Minneola, Franklin County, Kansas facts for kids
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Minneola, Franklin County, Kansas
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Minneola, Franklin County, Kansas is a ghost town located in northern Franklin County, Kansas. Briefly in the running to be the territorial capital of Kansas, it was located roughly one mile away from Centropolis. Today, hardly anything remains at the original site.
Minneola was located roughly one mile east of Centropolis. Today, the site rests on both the north and south sides of Stafford Road, between Kentucky and Iowa Roads. The site is currently on private property, and in 1988 consisted of "little more than a few ruins and half a dozen farms."
The ghost town can trace its origins to the earlier settlement of St. Bernard, founded in 1855. The town's postmaster, J. M. Bernard, was pro-slavery, and he angered many of the men in the area, who had anti-slavery leanings. Eventually, Bernard was convinced to leave the settlement. Eventually, St. Bernard developed into Minneola, which was the rival to the nearby town of Centropolis, as both were hoping to be the newly appointed territorial capital of Kansas. After Kansas free-state voters overcame the pro-slavery faction in 1857, the government voted against naming Centropolis as the capital of Kansas, since the town had pro-slavery leanings. However, the newly free-state government still wished to move the territorial capital from Lecompton, and so the newly elected legislature convened at Lawrence to decide the new location. Perry Fuller—a man who had been successful in establishing Centropolis as a successful city—and several associates purchased 14 quarter sections of farm land near Minneola, hoping to expand the small town into the future capital of Kansas. Around this time, Centropolis's newspaper, the Kansas Leader was brought into Minneola, and renamed to the Minneola Statesman.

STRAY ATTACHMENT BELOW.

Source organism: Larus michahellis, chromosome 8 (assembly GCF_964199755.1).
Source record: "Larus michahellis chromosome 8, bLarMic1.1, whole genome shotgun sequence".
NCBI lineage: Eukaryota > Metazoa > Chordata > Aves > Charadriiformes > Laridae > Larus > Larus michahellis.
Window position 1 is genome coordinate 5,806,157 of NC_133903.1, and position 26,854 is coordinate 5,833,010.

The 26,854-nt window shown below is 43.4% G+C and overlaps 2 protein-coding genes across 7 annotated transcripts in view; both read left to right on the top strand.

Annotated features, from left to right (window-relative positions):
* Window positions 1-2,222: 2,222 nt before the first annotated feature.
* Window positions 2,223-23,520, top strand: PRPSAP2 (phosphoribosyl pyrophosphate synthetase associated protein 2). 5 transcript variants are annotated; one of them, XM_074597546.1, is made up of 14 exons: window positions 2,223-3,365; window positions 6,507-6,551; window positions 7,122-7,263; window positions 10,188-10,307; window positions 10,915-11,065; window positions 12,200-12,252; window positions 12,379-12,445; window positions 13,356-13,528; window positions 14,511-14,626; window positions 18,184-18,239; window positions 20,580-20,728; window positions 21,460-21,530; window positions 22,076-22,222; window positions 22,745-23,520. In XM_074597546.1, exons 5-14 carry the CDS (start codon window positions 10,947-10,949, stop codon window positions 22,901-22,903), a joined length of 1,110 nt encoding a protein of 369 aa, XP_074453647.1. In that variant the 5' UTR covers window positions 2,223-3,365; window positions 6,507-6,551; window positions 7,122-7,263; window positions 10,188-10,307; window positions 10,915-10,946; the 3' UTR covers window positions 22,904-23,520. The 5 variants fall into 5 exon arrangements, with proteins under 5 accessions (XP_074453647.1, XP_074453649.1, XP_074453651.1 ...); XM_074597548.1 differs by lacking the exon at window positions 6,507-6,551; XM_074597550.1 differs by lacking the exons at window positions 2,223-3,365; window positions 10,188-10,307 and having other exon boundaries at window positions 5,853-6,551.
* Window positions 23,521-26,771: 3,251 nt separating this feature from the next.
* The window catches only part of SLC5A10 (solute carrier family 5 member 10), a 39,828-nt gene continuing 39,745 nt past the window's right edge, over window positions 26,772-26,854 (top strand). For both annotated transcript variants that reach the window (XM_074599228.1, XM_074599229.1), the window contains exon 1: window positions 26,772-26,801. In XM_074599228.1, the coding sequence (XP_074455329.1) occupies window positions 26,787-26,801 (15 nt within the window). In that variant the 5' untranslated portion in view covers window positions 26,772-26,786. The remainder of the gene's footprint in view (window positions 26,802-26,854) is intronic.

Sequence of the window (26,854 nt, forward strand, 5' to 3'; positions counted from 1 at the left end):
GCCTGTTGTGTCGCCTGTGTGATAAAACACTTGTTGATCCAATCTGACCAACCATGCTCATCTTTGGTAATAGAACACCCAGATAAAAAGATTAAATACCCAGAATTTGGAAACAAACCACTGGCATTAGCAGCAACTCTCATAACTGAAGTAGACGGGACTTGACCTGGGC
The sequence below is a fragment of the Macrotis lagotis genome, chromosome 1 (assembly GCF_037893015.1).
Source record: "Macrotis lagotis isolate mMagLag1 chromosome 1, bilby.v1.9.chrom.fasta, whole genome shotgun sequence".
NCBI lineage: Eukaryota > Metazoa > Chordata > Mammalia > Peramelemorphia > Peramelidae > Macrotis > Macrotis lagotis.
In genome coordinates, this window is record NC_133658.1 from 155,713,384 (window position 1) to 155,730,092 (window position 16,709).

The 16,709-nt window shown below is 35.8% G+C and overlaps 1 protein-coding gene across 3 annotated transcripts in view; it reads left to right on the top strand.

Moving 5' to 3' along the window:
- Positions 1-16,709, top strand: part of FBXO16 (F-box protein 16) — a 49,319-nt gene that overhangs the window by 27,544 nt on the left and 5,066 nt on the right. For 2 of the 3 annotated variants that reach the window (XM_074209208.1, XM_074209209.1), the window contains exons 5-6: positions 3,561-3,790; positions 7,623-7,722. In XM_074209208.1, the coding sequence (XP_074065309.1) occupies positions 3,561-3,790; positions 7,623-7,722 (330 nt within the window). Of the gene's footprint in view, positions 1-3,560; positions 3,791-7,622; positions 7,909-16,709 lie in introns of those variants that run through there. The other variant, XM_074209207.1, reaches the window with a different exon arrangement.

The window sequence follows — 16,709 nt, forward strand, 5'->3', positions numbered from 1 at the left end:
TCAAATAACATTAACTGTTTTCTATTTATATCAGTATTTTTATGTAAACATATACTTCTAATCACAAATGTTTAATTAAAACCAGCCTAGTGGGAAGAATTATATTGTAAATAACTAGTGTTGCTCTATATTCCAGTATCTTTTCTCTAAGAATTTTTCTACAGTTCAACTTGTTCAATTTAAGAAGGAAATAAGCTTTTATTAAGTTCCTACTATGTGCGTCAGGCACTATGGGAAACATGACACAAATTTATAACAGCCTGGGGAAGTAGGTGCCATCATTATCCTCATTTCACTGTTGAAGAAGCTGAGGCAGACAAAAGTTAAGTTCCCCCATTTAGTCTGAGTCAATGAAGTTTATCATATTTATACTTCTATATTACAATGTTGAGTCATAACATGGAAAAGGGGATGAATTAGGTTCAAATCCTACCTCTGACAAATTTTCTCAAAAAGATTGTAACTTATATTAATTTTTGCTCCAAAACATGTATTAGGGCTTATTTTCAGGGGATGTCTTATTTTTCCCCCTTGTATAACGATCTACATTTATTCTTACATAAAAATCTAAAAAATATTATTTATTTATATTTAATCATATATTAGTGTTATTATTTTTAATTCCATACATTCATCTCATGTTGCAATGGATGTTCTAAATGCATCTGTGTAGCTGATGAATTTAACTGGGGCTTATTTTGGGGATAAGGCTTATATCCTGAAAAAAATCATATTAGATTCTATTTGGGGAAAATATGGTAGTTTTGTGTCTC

Bribing the legislature with free town stock and land lots, Fuller was successfully able to get his town voted as the new capital on February 10, 1858. However, Kansas territorial governor James W. Denver vetoed this choice. Fuller appealed to Jeremiah S. Black, Attorney General of the United States, who ruled that the legislative bill had been a violation of U.S. statues, and was therefore invalid. Despite this, the legislature voted to meet at Minneola on March 22–23, 1858 to draft up a new constitution. Following this bill, work began on Minneola, and several buildings were constructed, including a potential governor's house, and a seven-story hotel. The city was also planned to be a hub for rail lines. However, once the legislature convened at the new town, they quickly moved to adjourn to Leavenworth. A later court ruling judged Minneola's legislative act void.
The town—despite being bereft of its chance as a capital—still managed to be prosperous for a few years, largely due to the promise of coming railroads. It even briefly served as the county seat. However, after a destructive drought, the city was soon dismantled. Eventually, the Statesman, was suspended and some buildings were carted off elsewhere; for instance, the proposed legislative hall was moved to Ottawa in 1864, where it served a variety of purposes until it was relocated for a second time and burned. Other buildings were simply destroyed. Today, hardly anything identifiable remains.
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